In Peripheral Visions, Mary Catherine Bateson argues successfully that we see ourselves best from a different cultural perspective. Laura Joffe Numeroff understands that concept well, and applies it brilliantly in this hilarious, modern version of an Aesop's fable. The role reversal begins with a young girl eating a pancake in her kitchen. A friendly piglet looks through the window and nicely inquires about the possibility of acquiring a pancake as well. As you can see, this is a pretty unusual beginning for a story. Few of us associate girls and pigs. Now, pigs will eat anything, so it's unusual to think of them as being discriminating. Also, have you ever seen a piglet hanging on a window sill? How did she get there? All of these changes quickly set up the story to create new perceptions. Adults will appreciate the humorous, indirect reference to that classic dish in pancake houses everwhere of 'pigs in a blanket' (pancakes wrapped around long sausages). The delicious incongruities are piled on, one after another. When the piglet gets sticky from eating syrup with the pancake, the piglet decides she wants to take a bath. Piglets and baths create a hilarious image, because pigs usually like to wallow in the mud. This piglet has many cultivated tastes. She gets interested in tap dancing, and needs a costume. She also gets homesick, and wants to write to her friends. She takes Polaroid pictures to send to them. On the way out to mail the letters and photographs, she spots a tree and wants to build a tree house. Naturally, this requires some serious decorating, with wallpaper and paste. Yup, pretty soon she's sticky. That reminds her of syrup. Now wouldn't a pancake go nicely with that? As you can see, the role reversal continues by making the child in the story into the caretaker (parent, older sibling, or baby sitter). While the piglet is full of energy, the girl becomes quite tired. Also, notice that the piglet does nothing for the girl. This gives the perspective of what it is like to be with someone who is demanding, and not considerate in return. There are no pleases, thank yous, or gifts. A hint of the regular world peeks in through the mess that the piglet is making with the girl's help. Someone is not going to be pleased to see all of this. Your child will instinctively pick up on that problem. As a result, your child can learn from this book lessons like -- how demanding it can be to be a care provider -- how ceaseless a child's demands can be -- how spontaneity can create the opportunity for many interesting activities that would not otherwise occur -- the benefits of having everyone help keep things neat and tidy as you go (clean up one thing before starting another) -- how all things are ultimately connected in many ways (this stimulates creativity and problem solving) -- how things can be different than they are now . . . if only we focus our attention and efforts on them. Beyond the lessons, this is a delightful book for a beginning reader. The humor draws their attention, so that the book will soon become a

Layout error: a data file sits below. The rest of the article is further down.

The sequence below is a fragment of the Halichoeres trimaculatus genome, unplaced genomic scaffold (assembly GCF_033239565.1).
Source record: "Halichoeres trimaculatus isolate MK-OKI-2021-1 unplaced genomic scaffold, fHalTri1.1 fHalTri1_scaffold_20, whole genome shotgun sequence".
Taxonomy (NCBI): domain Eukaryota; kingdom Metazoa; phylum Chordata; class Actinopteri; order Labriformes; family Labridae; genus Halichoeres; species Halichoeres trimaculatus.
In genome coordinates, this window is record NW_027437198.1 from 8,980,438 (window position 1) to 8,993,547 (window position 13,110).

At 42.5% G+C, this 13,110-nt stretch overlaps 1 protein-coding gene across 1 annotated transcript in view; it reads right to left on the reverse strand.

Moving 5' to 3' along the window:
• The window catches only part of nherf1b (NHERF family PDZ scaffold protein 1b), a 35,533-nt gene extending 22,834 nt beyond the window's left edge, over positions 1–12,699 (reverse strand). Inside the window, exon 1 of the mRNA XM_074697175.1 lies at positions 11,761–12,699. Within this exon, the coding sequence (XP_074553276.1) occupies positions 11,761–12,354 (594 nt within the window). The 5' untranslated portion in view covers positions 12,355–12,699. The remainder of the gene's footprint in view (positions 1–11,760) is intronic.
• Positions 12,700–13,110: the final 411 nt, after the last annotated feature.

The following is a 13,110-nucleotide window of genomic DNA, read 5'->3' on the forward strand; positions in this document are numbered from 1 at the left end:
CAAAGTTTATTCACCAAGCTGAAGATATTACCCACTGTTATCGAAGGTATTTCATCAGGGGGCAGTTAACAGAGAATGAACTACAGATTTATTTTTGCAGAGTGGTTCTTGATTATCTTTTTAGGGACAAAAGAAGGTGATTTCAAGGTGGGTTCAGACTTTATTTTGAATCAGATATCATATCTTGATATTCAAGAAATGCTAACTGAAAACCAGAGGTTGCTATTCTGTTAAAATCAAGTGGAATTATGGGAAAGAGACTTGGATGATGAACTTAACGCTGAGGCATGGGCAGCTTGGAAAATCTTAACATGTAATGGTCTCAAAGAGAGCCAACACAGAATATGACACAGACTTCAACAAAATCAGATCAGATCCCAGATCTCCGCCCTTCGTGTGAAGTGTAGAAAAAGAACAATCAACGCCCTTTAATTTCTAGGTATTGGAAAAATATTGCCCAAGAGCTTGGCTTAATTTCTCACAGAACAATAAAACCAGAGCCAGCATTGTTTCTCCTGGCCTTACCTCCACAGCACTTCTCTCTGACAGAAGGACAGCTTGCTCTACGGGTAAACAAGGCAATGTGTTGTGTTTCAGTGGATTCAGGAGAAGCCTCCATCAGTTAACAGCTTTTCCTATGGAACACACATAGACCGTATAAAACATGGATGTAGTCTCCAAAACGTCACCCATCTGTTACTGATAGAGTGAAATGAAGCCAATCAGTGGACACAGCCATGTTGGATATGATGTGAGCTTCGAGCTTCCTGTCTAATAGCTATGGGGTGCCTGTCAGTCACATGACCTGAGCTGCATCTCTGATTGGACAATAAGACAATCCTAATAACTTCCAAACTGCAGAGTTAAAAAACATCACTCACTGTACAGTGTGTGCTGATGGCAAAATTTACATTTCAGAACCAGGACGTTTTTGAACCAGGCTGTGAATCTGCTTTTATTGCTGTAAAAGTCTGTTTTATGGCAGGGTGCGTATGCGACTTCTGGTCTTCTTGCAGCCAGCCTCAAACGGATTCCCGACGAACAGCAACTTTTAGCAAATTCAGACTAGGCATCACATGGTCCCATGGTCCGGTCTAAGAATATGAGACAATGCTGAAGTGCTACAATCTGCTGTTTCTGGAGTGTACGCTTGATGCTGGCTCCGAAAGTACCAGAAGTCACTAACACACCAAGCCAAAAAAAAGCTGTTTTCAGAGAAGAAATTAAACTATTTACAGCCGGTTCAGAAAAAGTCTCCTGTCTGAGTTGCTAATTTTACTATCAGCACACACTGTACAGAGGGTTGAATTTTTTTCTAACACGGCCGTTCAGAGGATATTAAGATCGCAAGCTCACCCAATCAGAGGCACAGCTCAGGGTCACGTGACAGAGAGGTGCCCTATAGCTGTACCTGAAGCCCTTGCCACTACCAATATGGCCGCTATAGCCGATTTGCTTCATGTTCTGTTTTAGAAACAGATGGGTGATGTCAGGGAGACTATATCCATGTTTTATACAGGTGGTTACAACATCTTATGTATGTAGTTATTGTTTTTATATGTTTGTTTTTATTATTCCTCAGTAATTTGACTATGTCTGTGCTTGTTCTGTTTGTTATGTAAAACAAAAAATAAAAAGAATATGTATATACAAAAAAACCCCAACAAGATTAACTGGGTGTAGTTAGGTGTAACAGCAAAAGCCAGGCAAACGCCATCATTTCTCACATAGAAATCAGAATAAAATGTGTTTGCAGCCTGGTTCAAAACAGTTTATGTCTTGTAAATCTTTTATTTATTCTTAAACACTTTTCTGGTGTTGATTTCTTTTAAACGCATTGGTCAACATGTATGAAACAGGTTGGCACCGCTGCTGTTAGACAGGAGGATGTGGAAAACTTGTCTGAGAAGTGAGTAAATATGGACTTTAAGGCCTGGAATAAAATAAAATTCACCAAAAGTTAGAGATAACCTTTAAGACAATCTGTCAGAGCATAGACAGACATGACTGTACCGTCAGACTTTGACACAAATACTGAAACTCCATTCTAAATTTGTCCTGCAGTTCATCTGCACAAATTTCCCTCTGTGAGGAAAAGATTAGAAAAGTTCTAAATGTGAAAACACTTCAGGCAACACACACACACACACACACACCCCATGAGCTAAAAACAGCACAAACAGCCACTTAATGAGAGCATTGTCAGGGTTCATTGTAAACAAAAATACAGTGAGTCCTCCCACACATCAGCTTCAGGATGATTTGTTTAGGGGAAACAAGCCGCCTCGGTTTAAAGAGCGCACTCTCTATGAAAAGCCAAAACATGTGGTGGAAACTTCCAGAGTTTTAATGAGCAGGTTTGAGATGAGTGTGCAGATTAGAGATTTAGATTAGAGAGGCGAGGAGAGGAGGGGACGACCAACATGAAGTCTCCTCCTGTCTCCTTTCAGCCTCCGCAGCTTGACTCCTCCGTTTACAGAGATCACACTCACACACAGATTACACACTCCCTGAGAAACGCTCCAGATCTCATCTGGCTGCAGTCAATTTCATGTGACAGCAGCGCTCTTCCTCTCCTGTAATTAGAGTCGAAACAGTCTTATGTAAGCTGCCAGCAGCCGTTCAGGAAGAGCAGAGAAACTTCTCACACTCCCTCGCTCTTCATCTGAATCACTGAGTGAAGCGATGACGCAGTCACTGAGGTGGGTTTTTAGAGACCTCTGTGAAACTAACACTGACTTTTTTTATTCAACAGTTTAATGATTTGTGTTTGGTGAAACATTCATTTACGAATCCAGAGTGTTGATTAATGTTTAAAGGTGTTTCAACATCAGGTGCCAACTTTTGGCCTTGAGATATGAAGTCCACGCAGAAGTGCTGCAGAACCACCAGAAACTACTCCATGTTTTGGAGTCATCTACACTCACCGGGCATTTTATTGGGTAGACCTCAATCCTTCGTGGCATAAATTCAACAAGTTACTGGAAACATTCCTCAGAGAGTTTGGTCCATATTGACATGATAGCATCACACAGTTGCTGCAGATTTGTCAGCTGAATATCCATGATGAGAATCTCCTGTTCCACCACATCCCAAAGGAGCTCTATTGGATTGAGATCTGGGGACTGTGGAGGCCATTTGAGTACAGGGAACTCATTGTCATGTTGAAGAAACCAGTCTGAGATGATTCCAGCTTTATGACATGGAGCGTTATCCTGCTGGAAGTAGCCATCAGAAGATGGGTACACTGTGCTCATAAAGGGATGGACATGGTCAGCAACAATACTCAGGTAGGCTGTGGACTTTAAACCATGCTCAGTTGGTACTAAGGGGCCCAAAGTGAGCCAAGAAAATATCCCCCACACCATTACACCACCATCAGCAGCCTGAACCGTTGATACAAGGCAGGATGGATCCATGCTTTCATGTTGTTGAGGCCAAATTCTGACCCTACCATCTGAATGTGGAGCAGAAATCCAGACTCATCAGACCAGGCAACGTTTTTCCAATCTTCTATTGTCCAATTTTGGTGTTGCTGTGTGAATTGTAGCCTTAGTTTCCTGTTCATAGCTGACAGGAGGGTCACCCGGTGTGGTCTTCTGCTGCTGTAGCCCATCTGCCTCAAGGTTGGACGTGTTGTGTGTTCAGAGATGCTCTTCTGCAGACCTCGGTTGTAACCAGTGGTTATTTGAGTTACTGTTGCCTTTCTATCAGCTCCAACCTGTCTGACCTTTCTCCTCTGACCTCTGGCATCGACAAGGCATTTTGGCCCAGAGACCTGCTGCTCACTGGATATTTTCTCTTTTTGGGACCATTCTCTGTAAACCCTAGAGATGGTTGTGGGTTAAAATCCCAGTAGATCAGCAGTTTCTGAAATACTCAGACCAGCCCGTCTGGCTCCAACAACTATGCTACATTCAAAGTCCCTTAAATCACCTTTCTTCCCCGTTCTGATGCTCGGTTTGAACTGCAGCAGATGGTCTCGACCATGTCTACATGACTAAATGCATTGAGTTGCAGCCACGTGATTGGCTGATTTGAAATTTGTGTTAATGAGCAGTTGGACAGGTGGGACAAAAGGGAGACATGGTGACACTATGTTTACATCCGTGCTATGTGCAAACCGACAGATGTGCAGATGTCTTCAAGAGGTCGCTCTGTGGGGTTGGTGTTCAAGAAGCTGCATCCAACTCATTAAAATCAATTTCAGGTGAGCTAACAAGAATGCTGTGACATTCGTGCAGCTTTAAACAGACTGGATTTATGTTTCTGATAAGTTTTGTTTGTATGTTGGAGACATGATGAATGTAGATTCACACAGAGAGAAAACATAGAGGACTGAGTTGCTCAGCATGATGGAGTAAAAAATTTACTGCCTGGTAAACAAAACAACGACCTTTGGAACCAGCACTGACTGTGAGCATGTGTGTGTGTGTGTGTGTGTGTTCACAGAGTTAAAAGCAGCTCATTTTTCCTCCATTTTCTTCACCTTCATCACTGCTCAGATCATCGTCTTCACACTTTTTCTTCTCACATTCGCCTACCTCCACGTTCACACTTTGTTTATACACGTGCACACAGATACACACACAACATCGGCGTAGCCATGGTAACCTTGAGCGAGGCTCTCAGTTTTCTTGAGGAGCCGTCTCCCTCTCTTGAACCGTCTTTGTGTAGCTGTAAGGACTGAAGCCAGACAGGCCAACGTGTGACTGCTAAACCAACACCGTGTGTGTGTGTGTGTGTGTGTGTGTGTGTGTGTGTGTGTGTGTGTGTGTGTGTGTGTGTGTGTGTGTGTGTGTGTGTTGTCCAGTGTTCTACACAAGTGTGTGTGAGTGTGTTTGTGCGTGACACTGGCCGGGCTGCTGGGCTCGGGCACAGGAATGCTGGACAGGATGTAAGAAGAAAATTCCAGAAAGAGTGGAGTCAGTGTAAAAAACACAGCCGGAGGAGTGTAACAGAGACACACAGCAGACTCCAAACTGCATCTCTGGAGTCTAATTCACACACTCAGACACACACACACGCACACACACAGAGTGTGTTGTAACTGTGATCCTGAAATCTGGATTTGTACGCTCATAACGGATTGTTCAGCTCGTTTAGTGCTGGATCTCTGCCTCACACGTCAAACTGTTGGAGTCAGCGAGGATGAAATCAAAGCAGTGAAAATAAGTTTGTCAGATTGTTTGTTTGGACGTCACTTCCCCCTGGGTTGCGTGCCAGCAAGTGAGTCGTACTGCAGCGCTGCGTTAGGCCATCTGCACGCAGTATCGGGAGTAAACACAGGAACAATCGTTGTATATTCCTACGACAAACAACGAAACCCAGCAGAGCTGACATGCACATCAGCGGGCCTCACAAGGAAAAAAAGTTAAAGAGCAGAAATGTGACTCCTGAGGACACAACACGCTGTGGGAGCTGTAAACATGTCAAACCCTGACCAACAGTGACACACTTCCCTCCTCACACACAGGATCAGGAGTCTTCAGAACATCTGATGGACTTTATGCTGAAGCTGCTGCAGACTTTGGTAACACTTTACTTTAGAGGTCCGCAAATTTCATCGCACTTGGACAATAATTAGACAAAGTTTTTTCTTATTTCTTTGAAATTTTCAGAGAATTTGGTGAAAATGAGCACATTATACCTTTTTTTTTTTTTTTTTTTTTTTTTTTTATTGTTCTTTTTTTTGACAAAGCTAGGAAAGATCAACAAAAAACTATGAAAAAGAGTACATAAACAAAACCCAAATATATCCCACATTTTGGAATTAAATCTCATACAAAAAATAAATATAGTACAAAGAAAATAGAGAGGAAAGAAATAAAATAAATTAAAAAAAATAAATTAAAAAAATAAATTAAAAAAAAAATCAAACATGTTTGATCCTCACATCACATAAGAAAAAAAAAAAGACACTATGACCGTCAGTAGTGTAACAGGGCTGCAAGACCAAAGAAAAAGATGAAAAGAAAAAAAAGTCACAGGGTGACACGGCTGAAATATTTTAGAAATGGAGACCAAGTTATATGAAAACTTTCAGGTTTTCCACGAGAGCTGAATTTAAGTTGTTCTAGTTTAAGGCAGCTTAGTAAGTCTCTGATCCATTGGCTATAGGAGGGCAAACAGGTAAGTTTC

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  • Anonymous

    Posted October 31, 2008

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  • Anonymous

    Posted February 15, 2009

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  • Anonymous

    Posted April 30, 2011

    No text was provided for this review.

  • Anonymous

    Posted September 14, 2010

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  • Anonymous

    Posted October 25, 2008